While the Frugalwoods enjoy their daily lunch of rice and beans, this is what I survive on at work:
I eat breakfast during my commute, consisting of an oatmeal cupcake and a hardboiled egg. At lunchtime, I munch on peanut-butter cracker sandwiches, carrots, a granola bar, and some grapes. The grapes are sometimes substituted with a different fruit. I love these granola bars, purchased in big packs with Amazon credit earned from Swagbucks. It is my sweet treat and cheaper than a candy bar (currently 33 cents each). The oatmeal with honey is a snack, if needed, in the morning or afternoon. I usually enjoy the cantaloupe near the end of the day. I drink water with lunch and usually grab a coffee afterwards (free from the office kitchen, of course) in a preemptive attempt to ward off the 2:00 slump. And yes, I save and reuse the plastic bags.
My lunch could probably be a bit healthier, but then again, it could be a lot worse (there is fresh fruit and a vegetable). My coworkers seem to all disappear for an hour at lunchtime. Sometimes I see them walking back to their desks with styrofoam containers. What are they eating for lunch? I haven’t really asked. Maybe it’s a healthy, expensive salad? Or perhaps it’s a greasy hamburger or slice of pizza. Either way, I know that they their lunches cost a lot more than mine – both in money and by wasting the time it takes to go out.
In adopting our frugal lifestyle, it seems that creating routine can be a really helpful tool in saving money. Should everyone eat this lunch, or the Frugalwoods lunch? No. The key is finding what satisfies YOU. Once this is accomplished, you can figure out the cheapest, most efficient way to make your lunch. For me, it’s easy enough to spread some peanut butter on crackers in the morning. Do you like soup? You could cook up a big batch of it on Sunday, separate it into five Tupperware containers, and you would be good to go for the week. Mr. Smith likes sandwiches. We found the cheapest lunchmeat is at a local Farmer’s market and I bake him fresh loaves of bread. His lunch costs more than mine, but is still much cheaper than heading out to a sub shop everyday.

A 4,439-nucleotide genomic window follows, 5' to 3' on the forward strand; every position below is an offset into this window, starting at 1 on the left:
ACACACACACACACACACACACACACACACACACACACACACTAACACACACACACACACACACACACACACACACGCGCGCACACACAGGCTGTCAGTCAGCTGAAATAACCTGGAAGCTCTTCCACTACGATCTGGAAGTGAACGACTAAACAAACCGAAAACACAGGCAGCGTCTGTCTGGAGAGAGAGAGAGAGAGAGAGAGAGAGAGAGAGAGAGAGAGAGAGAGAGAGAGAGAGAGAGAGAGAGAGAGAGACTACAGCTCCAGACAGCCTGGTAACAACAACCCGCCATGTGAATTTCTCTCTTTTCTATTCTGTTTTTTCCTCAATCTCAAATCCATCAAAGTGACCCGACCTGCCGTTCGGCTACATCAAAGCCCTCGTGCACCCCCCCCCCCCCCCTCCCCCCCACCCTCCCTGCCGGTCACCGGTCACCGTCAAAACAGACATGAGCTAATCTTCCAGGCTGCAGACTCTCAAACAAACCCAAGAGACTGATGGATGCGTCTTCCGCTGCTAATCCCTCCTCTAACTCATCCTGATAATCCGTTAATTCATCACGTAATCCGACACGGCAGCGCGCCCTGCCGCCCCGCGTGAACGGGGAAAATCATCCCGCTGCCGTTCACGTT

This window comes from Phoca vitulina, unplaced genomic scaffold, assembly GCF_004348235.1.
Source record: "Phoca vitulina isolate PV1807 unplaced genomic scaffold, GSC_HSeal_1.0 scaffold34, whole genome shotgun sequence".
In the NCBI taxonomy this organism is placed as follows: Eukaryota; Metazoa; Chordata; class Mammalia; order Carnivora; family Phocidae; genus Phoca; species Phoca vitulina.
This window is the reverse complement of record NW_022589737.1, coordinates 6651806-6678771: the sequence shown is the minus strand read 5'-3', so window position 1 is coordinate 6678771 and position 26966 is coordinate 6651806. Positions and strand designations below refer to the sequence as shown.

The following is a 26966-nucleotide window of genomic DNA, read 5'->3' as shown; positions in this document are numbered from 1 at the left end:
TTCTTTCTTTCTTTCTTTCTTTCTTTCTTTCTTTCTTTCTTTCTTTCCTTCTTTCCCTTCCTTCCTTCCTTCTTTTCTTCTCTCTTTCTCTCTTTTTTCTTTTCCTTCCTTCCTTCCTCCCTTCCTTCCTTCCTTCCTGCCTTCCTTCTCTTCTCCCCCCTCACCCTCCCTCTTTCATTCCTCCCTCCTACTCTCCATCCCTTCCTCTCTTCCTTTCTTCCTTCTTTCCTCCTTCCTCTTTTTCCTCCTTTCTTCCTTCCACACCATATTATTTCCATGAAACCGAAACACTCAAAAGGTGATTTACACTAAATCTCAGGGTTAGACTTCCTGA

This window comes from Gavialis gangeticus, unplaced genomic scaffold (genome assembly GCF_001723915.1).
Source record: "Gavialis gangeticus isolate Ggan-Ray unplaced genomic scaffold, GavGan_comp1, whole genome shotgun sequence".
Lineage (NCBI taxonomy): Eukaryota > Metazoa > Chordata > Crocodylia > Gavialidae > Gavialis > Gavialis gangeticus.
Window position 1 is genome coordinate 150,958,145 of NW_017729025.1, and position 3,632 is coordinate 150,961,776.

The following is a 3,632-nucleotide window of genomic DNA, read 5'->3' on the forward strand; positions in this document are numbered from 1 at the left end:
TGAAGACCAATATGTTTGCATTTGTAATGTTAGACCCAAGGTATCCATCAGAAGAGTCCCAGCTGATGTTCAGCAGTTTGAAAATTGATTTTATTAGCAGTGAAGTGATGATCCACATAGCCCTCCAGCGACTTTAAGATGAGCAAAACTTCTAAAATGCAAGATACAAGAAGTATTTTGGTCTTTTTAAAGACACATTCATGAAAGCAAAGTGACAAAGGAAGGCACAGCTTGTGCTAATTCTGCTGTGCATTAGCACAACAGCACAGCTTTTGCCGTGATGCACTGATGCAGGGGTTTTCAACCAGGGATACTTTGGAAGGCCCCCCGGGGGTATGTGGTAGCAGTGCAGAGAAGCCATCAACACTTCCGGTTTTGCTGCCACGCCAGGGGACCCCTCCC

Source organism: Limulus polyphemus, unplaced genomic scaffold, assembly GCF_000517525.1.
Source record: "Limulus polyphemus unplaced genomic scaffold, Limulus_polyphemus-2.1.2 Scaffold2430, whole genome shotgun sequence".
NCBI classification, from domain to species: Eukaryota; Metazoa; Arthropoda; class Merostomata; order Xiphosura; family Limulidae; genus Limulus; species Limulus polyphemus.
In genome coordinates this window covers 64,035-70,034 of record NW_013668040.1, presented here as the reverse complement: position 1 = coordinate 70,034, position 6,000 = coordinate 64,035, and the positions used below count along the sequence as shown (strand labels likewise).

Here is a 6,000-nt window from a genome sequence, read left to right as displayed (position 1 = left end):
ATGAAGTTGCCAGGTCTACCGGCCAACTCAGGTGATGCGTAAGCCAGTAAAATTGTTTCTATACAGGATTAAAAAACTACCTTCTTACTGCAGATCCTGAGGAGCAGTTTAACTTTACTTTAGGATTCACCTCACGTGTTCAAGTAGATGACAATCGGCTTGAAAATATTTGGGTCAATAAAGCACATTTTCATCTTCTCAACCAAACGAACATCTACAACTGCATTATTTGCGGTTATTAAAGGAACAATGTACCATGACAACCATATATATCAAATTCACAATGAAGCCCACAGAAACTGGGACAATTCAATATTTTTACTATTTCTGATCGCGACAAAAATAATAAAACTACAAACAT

This lesson translates to much more than just bringing lunch to work – being frugal takes planning and preparation. Otherwise, it’s noon and you’re hungry, so what else is there to do but reach for your wallet?